In the mornings, my preschooler is ready to go before my coffee does its magic. By observing his activity levels, I also know that the mornings are his prime time to learn. However, his energy level does not usually match my energy level, so I needed a way to capitalize on his focus that didn’t require me to be functioning on all cylinders. Say hello to my little preschool morning basket.

A preschool morning basket doesn’t require a big investment if you have been homeschooling for more than half a second. I built mine from things I already had around the house plus a few inexpensive items from Walmart. I reload on Sunday evening in preparation for our new letter each week.

At the beginning of our preschool year, I disassembled several of my alphabet puzzles or games and put each letter it its own sealed plastic bag. I took apart a few different flashcard sets as well. Each letter bag also includes one or two worksheets and small toys or magnets that match the letter. I empty each week’s bag into my morning basket.

I also have items to be used each week that stay in the basket. These include mini clothespins that spell my son’s name, a miniature clipboard for him to practice writing his letter on, a small pencil box with just a few colors to pick from, and the phonics toy magnet base (the letters are sorted into the previously mentioned bags).

Depending on what other skills my son is working on at the moment (such as cutting and gluing, lacing, tangrams, etc.), I put the necessary tools in his basket too. These items stay in his basket until he masters the skill or his interest wanes. This is also a good way to add holiday or seasonal activities to your basket.

Lastly, I add some small easy readers that target our letter. I get these from the library and try to stay a week ahead so I am not without books for his basket. Now that we are halfway through his phonics book, I plan on adding a few books from my BOB Book collection.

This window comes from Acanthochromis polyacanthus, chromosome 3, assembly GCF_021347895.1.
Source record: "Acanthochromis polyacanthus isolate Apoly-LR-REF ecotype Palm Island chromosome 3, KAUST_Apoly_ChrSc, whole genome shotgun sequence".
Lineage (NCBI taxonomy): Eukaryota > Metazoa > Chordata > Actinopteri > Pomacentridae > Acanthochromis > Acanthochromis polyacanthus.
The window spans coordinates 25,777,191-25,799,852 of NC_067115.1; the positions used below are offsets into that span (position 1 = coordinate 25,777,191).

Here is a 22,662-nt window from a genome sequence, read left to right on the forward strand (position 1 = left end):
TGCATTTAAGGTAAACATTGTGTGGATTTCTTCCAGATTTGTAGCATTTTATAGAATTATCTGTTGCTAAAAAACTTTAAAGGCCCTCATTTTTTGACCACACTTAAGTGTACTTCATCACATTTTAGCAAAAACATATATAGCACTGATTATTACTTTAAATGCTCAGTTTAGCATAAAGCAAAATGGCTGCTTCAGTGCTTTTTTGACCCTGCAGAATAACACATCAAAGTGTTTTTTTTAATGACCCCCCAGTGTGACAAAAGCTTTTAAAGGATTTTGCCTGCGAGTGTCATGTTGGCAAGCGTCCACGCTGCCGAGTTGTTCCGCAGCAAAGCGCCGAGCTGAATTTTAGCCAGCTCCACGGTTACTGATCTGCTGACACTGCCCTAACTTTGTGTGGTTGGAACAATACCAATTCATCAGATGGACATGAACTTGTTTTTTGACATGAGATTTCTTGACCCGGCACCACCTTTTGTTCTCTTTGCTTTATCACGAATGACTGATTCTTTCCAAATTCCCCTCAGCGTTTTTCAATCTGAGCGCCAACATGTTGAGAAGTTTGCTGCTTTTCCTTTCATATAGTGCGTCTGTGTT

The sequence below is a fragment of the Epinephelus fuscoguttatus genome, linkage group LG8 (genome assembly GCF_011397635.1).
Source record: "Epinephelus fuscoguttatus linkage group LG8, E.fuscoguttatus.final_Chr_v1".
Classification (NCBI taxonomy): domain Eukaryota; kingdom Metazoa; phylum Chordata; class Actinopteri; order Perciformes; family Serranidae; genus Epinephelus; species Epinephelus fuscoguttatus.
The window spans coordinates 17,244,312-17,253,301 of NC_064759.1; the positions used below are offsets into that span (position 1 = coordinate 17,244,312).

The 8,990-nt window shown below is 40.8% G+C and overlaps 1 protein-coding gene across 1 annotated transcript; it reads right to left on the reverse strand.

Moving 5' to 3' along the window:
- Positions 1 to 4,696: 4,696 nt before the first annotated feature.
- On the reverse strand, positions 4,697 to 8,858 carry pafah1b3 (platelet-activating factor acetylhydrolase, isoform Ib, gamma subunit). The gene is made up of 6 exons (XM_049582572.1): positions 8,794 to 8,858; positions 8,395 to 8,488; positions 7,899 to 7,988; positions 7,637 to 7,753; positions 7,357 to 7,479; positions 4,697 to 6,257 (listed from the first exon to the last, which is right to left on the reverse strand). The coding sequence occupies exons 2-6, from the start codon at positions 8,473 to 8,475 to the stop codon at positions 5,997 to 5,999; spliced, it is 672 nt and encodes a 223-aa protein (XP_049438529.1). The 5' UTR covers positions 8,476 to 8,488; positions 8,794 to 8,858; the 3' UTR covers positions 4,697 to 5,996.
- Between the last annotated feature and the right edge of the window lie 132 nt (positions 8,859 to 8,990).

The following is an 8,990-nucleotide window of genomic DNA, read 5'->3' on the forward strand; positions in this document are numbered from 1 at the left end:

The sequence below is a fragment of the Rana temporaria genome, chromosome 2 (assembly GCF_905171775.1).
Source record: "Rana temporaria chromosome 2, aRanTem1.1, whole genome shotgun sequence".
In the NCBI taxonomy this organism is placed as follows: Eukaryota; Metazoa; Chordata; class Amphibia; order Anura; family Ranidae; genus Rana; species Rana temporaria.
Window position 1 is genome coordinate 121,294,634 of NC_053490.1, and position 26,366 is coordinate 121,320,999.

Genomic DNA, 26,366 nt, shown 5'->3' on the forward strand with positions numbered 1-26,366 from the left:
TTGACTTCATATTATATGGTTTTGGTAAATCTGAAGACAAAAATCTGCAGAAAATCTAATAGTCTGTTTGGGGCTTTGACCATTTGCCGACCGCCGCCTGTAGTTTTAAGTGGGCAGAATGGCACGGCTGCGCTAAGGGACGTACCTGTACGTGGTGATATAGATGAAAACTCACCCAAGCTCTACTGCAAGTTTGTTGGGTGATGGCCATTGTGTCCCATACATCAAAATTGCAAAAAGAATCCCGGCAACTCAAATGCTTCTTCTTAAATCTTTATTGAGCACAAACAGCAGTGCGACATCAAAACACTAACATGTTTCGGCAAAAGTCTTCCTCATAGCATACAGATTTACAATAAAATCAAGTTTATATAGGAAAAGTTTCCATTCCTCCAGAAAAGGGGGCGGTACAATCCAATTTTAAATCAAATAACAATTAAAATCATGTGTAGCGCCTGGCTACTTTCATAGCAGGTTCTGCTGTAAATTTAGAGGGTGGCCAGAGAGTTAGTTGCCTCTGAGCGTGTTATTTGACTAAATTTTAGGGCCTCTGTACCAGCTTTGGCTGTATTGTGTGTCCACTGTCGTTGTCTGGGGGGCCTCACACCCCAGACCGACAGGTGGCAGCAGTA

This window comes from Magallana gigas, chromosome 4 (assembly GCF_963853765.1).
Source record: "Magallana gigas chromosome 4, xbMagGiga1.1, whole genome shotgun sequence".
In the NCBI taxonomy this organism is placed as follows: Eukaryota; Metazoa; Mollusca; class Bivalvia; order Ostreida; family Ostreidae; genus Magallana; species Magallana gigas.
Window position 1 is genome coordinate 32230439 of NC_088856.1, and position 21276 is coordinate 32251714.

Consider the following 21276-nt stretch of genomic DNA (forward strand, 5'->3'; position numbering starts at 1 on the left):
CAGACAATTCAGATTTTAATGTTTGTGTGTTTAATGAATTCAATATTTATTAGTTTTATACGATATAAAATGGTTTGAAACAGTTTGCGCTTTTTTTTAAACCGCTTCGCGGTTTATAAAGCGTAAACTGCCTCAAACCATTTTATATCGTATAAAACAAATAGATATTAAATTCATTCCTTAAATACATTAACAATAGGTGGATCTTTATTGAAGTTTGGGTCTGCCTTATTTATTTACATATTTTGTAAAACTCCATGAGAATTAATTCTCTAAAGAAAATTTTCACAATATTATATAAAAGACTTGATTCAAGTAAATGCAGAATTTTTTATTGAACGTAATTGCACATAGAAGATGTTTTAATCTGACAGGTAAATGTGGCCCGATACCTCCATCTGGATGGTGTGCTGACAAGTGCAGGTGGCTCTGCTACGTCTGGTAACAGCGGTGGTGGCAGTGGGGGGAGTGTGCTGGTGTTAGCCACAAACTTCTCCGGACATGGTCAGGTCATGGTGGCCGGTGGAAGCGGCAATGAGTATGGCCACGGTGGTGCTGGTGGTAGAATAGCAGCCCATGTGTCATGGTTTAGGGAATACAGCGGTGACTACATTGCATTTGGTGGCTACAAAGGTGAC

Preschool baskets are fun to make. They don’t have to be expensive or elaborate and it’s a way to keep things interesting for your learner as well as keep your job easy. I have learned, however, that the more thought I put into the preparation of the week’s basket, the more interesting it ends up and the more it grabs my son’s attention.

What do you keep in your preschooler’s morning basket?

Need more preschool ideas?

Check out this great preschool online learning option from Global Student Network!

 

Lindsay Banton is a caffeinated mother to three great kids. She never expected to homeschool, but has found that it is a wonderful addition to their lifestyle and wouldn’t change it for the world. In addition to homeschooling, Lindsay works alongside her husband in campus ministry at a large university in Connecticut. She grew up in Virginia but has settled into life in New England, learning to love the long winters, cool springs, green summers and gorgeous autumns- and has built a boot collection to meet all the demands. She is currently blogging at www.lindsaybanton.com.

 

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